CLEMSON — Dabo Swinney made sure to point out earlier this week that Furman's football team has beaten Clemson in the past: 10 times to be exact.

But the last time the Paladins walked away from a Clemson matchup victorious was 1936 — when gas cost 10 cents a gallon, Franklin D. Roosevelt's fireside chats were comforting the nation and Swinney was still 33 years away from being born. Saturday certainly was not going to be the day the Paladins snapped their decades-long skid and Clemson performed about as expected, mixing in a flashy youth show with an established veteran group.

Swinney's team, the deepest team he has ever had as a coach, pummeled the Paladins 48-7 in the Tigers' season opener with more than 80,000 on hand.

Kelly Bryant opened the game as the starting quarterback, Trevor Lawrence made his highly-anticipated debut and the Tigers never trailed in a game that was over only a few minutes after it started.

"It was just what we needed," said Swinney, who is 9-1 as a head coach in openers. "Both quarterbacks, I think they were almost identical."

What went right

On a scorching afternoon when all eyes were on the quarterbacks and everyone across the nation wanted to dissect Bryant and Lawrence's every move, both had their moments.

Bryant, the incumbent senior, struggled early but had his best series to open the second half. After he connected on a 38-yard pass with freshman Derion Kendrick — Bryant's deep ball is constantly criticized — he used his legs to dash into the end zone on a 35-yard run a play later. He finished the game 10-of-16 passing for 127 yards and one touchdown, and also ran for a touchdown.

As for Lawrence, success was not as immediate as it was for the freshman in the spring game, when he threw a 50-yard touchdown in his first series. But the QB phenom threw the first touchdown pass of his career in the second quarter and sent Death Valley into a frenzy. It was in his second series, Clemson's fifth of the game, when Lawrence hit wide receiver Diondre Overton on a 6-yard missile in the middle of the end zone to stretch Clemson's lead to 20-0. Just seconds earlier, he had connected deep with wide receiver Cornell Powell for 42 yards, proving his arm is as accurate and strong as advertised. He finished 9-of-15 for 137 yards and three touchdowns, averaging 9.1 yards per pass.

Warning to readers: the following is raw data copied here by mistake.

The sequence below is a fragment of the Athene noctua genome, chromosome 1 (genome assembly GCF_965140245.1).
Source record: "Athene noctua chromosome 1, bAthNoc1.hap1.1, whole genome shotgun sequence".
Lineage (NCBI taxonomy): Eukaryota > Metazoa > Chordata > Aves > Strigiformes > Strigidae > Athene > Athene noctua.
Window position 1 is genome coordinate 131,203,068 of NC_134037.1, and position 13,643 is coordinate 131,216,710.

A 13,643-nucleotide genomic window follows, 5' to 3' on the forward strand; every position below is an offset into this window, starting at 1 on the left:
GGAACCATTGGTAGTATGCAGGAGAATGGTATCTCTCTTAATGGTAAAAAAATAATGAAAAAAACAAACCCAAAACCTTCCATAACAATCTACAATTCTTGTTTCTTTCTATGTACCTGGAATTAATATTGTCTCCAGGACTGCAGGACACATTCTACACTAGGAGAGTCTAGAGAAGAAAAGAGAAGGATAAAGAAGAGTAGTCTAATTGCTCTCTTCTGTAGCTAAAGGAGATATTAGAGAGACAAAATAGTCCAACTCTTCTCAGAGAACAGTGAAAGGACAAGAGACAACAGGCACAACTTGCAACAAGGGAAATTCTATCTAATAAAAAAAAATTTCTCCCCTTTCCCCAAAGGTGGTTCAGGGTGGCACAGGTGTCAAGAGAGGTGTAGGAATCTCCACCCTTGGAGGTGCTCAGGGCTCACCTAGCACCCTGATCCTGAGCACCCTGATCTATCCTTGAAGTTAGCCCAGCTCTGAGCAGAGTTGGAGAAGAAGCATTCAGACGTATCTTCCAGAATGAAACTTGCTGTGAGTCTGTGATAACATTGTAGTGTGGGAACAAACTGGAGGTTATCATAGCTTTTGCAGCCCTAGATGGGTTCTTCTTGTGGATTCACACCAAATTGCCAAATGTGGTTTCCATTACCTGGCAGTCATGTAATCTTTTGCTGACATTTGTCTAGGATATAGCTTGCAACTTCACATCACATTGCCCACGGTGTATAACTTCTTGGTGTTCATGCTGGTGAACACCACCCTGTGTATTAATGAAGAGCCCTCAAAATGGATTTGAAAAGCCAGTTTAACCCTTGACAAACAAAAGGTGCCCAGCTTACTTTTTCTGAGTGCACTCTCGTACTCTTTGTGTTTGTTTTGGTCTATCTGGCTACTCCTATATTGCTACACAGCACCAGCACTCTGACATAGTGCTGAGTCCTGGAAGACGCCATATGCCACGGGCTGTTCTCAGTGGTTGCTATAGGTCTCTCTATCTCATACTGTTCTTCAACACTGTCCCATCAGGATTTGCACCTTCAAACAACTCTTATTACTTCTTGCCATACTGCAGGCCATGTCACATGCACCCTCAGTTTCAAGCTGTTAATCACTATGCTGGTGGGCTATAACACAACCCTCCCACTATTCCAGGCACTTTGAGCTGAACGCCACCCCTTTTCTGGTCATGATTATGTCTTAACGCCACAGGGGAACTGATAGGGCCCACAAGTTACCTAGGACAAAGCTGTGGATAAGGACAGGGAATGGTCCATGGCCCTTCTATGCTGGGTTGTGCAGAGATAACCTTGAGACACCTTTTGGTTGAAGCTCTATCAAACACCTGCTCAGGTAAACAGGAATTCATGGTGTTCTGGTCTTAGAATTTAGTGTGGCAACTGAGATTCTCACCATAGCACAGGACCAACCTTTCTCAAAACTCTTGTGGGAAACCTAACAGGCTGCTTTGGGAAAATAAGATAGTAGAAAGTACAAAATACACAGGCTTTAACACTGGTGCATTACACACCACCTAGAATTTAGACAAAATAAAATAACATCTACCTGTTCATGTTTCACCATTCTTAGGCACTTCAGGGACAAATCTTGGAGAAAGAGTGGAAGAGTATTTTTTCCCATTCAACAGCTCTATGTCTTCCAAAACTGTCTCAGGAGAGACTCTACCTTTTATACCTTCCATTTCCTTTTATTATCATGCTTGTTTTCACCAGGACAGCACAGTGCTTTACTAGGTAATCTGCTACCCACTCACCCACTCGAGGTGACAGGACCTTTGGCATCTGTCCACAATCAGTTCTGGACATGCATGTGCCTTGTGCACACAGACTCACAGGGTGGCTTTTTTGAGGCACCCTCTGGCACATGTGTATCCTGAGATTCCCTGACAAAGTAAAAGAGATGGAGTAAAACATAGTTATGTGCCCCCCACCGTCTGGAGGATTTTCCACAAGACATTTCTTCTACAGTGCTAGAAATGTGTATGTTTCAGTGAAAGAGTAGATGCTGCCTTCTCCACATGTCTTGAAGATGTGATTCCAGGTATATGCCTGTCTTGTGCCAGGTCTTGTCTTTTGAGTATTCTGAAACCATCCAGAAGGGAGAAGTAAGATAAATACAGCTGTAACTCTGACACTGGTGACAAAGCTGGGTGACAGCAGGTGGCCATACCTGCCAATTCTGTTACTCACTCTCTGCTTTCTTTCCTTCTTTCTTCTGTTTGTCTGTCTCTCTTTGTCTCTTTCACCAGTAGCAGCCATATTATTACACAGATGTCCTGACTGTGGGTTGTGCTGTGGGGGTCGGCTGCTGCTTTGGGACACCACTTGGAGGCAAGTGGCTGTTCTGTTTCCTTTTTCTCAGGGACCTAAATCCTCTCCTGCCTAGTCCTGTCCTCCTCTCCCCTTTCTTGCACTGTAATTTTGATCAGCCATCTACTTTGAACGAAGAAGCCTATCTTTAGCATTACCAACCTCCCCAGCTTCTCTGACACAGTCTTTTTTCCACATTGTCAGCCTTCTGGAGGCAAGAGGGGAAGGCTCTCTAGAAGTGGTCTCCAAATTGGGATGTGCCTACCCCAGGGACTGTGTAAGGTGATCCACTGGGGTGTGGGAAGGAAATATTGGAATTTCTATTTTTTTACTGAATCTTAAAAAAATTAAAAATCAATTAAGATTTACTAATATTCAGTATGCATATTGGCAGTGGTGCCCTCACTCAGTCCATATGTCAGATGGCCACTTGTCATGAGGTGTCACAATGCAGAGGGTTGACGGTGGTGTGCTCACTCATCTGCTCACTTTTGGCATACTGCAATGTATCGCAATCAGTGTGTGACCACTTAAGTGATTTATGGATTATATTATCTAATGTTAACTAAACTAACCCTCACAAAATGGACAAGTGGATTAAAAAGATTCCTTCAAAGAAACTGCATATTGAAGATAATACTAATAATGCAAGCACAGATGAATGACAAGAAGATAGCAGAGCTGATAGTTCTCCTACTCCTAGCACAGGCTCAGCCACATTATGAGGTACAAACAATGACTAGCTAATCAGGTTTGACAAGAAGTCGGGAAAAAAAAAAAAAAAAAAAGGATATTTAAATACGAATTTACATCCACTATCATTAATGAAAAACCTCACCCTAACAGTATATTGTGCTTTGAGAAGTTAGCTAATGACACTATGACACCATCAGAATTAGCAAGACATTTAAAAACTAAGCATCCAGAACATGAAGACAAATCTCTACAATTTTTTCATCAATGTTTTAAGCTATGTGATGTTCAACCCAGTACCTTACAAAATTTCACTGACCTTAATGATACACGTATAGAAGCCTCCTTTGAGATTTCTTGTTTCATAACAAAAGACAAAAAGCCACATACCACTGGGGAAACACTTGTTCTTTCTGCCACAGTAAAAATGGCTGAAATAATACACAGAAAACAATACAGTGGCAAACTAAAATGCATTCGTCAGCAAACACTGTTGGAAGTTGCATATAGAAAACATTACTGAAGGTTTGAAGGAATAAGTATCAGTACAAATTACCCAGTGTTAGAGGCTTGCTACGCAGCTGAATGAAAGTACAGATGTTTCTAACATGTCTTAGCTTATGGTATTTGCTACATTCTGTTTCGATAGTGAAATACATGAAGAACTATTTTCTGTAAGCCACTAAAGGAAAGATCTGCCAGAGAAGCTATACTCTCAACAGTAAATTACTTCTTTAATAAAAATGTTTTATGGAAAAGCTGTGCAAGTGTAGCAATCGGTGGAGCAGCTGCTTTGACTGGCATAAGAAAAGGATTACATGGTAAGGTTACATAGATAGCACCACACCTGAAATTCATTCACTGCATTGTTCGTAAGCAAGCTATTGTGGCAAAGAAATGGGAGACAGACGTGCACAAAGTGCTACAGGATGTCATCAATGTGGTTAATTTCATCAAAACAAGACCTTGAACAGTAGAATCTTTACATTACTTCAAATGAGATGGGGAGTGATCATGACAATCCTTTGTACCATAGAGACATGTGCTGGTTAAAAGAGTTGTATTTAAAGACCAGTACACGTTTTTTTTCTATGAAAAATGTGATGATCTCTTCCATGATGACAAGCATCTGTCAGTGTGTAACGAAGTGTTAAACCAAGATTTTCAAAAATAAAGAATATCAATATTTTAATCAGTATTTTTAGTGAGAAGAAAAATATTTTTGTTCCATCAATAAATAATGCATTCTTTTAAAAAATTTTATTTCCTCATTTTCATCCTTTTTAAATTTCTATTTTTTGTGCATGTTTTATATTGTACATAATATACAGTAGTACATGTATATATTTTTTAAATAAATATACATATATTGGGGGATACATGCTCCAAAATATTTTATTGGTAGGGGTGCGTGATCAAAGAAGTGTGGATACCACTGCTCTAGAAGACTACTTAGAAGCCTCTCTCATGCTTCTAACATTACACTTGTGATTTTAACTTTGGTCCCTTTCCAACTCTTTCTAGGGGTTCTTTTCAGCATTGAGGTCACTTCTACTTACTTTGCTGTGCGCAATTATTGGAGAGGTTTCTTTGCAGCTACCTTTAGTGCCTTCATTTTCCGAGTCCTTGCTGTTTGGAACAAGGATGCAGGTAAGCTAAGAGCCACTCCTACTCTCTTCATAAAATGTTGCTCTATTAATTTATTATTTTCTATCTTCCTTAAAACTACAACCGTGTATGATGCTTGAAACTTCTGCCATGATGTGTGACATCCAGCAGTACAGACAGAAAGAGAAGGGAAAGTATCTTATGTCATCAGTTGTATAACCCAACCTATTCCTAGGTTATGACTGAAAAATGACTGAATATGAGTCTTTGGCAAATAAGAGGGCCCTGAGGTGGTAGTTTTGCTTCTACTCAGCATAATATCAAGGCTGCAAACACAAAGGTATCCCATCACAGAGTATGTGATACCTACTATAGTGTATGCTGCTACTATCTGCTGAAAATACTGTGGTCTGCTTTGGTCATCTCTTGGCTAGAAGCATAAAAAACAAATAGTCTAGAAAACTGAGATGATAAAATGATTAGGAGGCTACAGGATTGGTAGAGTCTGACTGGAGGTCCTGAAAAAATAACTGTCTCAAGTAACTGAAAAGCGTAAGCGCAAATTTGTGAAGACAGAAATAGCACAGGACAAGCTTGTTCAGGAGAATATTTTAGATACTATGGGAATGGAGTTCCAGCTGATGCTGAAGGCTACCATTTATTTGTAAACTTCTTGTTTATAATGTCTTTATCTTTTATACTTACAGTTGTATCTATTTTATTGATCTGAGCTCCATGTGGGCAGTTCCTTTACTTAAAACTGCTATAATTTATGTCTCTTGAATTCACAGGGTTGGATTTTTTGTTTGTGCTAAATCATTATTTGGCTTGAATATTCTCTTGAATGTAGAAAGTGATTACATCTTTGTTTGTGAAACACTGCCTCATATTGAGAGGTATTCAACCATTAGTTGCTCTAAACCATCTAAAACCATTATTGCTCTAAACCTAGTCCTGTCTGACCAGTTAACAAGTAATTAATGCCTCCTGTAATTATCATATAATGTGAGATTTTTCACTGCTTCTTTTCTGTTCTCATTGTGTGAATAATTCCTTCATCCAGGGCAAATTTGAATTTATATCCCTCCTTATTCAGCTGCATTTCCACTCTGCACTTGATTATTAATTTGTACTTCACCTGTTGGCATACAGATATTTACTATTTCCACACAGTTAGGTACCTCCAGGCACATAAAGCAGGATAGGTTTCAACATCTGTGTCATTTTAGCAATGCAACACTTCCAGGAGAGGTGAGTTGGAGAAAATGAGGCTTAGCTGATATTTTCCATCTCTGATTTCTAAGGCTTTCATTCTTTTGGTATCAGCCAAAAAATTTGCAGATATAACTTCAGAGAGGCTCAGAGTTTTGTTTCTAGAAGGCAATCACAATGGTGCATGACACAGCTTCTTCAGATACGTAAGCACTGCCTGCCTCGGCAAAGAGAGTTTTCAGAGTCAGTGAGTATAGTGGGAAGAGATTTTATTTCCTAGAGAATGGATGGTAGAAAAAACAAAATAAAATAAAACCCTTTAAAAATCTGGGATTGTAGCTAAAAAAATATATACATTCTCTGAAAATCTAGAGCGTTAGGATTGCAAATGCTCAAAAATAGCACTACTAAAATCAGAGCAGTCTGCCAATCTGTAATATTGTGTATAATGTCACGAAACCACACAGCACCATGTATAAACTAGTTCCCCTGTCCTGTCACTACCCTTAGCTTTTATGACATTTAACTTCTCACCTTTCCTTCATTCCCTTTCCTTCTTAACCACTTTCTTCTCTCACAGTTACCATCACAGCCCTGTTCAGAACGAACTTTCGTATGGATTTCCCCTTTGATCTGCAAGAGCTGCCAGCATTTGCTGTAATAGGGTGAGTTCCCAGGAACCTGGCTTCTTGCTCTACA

He became only the second freshman in Clemson history to throw three touchdowns in his debut. The other? Deshaun Watson.

"Both missed a couple of throws, both made some great throws and so it's good to see both of them play well," Swinney said. "Kelly had the big run, as well, for the touchdown and you see what Trevor can do. He's a special talent and he's just going to get better."

What went wrong

Not much went wrong for Clemson, which is leaps and bounds ahead of Furman talent-wise. But the Tigers' offense was a bit sluggish early, and it struggled on third downs.

Bryant looked out of sync to open the game with overthrown and underthrown balls running their course. The Tigers also were not pleased with tempo. They can afford to have a slow start against the Paladins, but that won't work in the future. Texas A&M and its 102,000 screaming fans a week from now won't be as forgiving, nor will the ACC Atlantic Division. In terms of third down, Clemson was 4 of 12. 

"The importance of getting off to a fast start, especially offensively, making sure everybody's on the same page (is something we can learn)," Clemson co-offensive coordinator Tony Elliott said. "And just the importance of being able to be balanced from start to finish ... we didn't quite start as fast as we wanted to running the football."

Turning point

Clemson was always in command of this one, but perhaps the turning point came when the Tigers did get on the board for the first time in the first quarter. After a couple of lackluster drives, Bryant connected with wide receiver Amari Rodgers for a 40-yard touchdown that breathed some life into a Clemson offense that needed it. Then, once Lawrence made his debut and put the Tigers up 20-0 in his second series, there was no turning back. 

Looking ahead

Clemson will feel good knowing it still has two quarterbacks it can trust at Texas A&M. One of Clemson's tougher road tests, this will be a game that will come up in October and into December when conversations about the College Football Playoff are in play. Not to mention, buckle up: Dabo Swinney and Jimbo Fisher (formerly of Florida State) are reuniting, meeting for the first time on Fisher's new home turf as the head coach of the Aggies.

Follow Grace Raynor on Twitter @gmraynor

Grace is the Post and Courier's Clemson reporter. She graduated from the University of North Carolina with a degree in journalism.